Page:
KUALA LUMPUR: Malaysian palm oil futures fell to a four-month low on Monday, tracking softer edible oils on the Chicago Board of Trade and China’s Dalian Commodity Exchange.
Higher-than-forecast production growth and technical selling also contributed to the fall, traders said on Monday evening.
The benchmark palm oil contract for February delivery on the Bursa Malaysia Derivatives Exchange was down 1.6 percent at 2,589 ringgit ($629.47) a tonne at the close of trade. It fell to 2,565 ringgit, its lowest in four months and matching the lowest daily levels of July 25.
Traded volumes stood at 47,399 lots of 25 tonnes each at the close of trade.
“The market was under pressure on the sharp drop in Dalian palm olein,” said a futures trader from Kuala Lumpur, adding that a positive production outlook also weighed.
Production in Malaysia, the world’s second largest producer after Indonesia, last rose 12.9 percent by the end of October, according to industry regulator data.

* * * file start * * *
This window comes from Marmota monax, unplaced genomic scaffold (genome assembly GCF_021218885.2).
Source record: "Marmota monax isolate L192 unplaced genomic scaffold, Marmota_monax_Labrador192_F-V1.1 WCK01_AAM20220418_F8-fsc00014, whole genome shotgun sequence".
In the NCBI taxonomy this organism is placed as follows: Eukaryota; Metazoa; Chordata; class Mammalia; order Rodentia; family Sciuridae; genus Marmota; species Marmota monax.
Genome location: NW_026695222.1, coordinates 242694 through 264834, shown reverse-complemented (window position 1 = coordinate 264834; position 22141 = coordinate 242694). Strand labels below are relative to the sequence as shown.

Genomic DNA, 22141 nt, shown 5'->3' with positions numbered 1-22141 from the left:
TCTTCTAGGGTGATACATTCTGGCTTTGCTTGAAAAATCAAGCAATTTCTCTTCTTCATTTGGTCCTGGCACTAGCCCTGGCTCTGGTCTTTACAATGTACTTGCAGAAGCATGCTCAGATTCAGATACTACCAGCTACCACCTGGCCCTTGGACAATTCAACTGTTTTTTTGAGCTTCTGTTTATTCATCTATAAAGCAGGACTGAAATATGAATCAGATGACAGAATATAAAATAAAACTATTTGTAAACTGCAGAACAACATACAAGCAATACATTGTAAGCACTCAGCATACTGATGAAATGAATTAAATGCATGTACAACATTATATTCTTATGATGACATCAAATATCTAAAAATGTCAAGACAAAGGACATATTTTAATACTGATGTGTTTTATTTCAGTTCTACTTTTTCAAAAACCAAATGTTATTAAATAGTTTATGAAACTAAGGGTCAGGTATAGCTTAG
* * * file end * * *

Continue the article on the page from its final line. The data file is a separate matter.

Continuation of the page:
Another trader said palm also weakened on a technical selling.
Falling exports could further weigh. Shipments from Malaysia fell 8.4 percent for the Nov. 1-25 period, according to cargo surveyor Intertek Testing Services on Saturday.
Another cargo surveyor Societe Generale de Surveillance had reported a decline of 8.6 percent in Malaysian exports during the same time period.
In other related edible oils, the December soybean oil contract on the Chicago Board of Trade was down 0.4 percent, while the January soybean oil contract on the Dalian Commodity Exchange fell 0.8 percent.
Dalian’s January palm olein contract dropped 1.7 percent. Palm oil is impacted by movements in other edible oils as they compete for a share of the global vegetable oils market.
Palm oil may fall into a range of 2,519-2,555 ringgit per tonne, said Wang Tao, a Reuters market analyst for commodities and energy technicals. – Reuters